AC: The pressure. Being a trainee in Richmond Ballet is technically the highest level of the school, but the company uses us as their corps de ballet. We’re essentially the freshmen at the beginning of the school year trying to find our place and make a good impression on those whose opinions matter to us. I knew logistically that there would be a lot of pressure and that I would need to live up to the artistic staff members’ expectations, but rehearsing to be in a professional performance and trying to remember all of the smallest corrections, while still giving a performance quality to what you’re doing, is stressful to say the least.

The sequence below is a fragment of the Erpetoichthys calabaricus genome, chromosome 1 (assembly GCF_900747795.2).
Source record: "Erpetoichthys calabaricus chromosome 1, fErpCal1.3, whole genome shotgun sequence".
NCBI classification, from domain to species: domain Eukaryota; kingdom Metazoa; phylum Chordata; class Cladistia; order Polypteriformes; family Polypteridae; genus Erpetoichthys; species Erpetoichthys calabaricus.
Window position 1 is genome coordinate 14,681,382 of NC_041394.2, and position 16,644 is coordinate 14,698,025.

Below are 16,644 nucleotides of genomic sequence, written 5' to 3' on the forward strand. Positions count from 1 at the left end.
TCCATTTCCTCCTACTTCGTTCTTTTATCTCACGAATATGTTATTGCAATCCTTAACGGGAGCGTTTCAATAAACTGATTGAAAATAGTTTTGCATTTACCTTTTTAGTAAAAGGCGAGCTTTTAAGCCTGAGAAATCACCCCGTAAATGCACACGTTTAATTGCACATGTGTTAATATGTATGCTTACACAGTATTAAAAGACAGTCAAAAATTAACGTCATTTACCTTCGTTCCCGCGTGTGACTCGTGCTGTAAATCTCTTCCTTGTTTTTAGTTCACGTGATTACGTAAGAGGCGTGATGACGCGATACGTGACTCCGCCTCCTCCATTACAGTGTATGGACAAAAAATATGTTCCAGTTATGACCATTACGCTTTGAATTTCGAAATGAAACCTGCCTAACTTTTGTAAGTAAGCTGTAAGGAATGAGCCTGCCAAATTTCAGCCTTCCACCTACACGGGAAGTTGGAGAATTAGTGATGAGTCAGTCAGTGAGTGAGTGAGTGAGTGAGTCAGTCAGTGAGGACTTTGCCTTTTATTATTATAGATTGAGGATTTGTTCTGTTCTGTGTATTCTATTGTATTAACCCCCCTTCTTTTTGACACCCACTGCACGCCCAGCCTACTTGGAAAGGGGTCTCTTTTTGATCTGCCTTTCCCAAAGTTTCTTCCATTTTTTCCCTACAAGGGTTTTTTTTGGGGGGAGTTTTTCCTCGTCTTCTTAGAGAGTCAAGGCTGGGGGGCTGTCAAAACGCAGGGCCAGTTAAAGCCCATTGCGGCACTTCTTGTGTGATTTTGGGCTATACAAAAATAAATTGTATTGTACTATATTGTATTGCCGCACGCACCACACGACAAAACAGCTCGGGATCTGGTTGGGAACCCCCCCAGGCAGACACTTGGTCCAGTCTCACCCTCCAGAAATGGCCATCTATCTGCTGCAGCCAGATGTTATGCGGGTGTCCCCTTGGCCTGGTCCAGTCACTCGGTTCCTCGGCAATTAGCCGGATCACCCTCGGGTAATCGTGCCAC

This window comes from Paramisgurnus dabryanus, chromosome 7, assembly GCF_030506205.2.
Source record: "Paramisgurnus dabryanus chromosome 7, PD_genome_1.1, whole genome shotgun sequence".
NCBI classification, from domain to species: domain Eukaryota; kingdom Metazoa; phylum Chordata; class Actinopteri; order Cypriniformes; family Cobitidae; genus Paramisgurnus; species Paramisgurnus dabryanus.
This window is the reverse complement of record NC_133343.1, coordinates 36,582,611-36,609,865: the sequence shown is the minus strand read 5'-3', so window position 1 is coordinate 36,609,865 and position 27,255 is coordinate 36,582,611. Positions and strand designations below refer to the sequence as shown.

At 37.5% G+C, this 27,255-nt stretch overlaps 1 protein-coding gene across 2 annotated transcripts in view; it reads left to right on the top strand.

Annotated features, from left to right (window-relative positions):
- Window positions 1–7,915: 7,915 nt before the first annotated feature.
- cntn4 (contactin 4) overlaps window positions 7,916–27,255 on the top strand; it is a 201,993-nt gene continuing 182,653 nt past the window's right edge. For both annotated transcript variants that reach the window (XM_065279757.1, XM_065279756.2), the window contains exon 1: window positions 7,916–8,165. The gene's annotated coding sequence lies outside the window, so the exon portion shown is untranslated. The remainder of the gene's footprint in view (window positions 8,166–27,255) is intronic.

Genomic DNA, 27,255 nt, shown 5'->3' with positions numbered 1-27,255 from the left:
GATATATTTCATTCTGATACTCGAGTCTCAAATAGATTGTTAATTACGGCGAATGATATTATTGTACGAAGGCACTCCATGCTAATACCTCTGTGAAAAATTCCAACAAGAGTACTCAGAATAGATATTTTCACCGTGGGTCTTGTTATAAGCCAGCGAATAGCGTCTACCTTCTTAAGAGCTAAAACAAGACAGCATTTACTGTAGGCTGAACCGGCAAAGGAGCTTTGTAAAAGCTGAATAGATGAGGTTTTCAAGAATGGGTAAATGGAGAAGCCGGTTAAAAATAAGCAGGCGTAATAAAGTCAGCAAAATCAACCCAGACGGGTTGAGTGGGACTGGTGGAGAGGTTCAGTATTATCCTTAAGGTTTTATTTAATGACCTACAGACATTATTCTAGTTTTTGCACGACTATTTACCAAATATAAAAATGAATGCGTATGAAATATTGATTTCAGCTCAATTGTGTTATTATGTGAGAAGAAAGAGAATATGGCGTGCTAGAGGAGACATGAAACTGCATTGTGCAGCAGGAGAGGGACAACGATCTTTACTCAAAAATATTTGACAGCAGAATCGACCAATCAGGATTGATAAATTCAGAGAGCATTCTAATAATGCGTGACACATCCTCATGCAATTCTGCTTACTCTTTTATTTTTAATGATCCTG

I quite honestly feel like I thrive in that environment though. It helps that everyone at Richmond Ballet is so inspiring and easy to work with. The company members and artistic staff are all uplifting, competitive and demanding in their own right, but the competition always feels friendly instead of cut-throat–which can happen in some ballet companies.

AB: How many Richmond Ballet performances have you been involved in, and what roles did you dance?

AC: I’ve performed in two Richmond Ballet performances. I was cast in their performance of “The Nutcracker” as a snowflake for the snow scene in the first act, and in the second act as a flower in the “Waltz of the Flowers.” I was also cast in Richmond Ballet’s performance of “A Midsummer Night’s Dream” as a fairy and as a wedding attendant.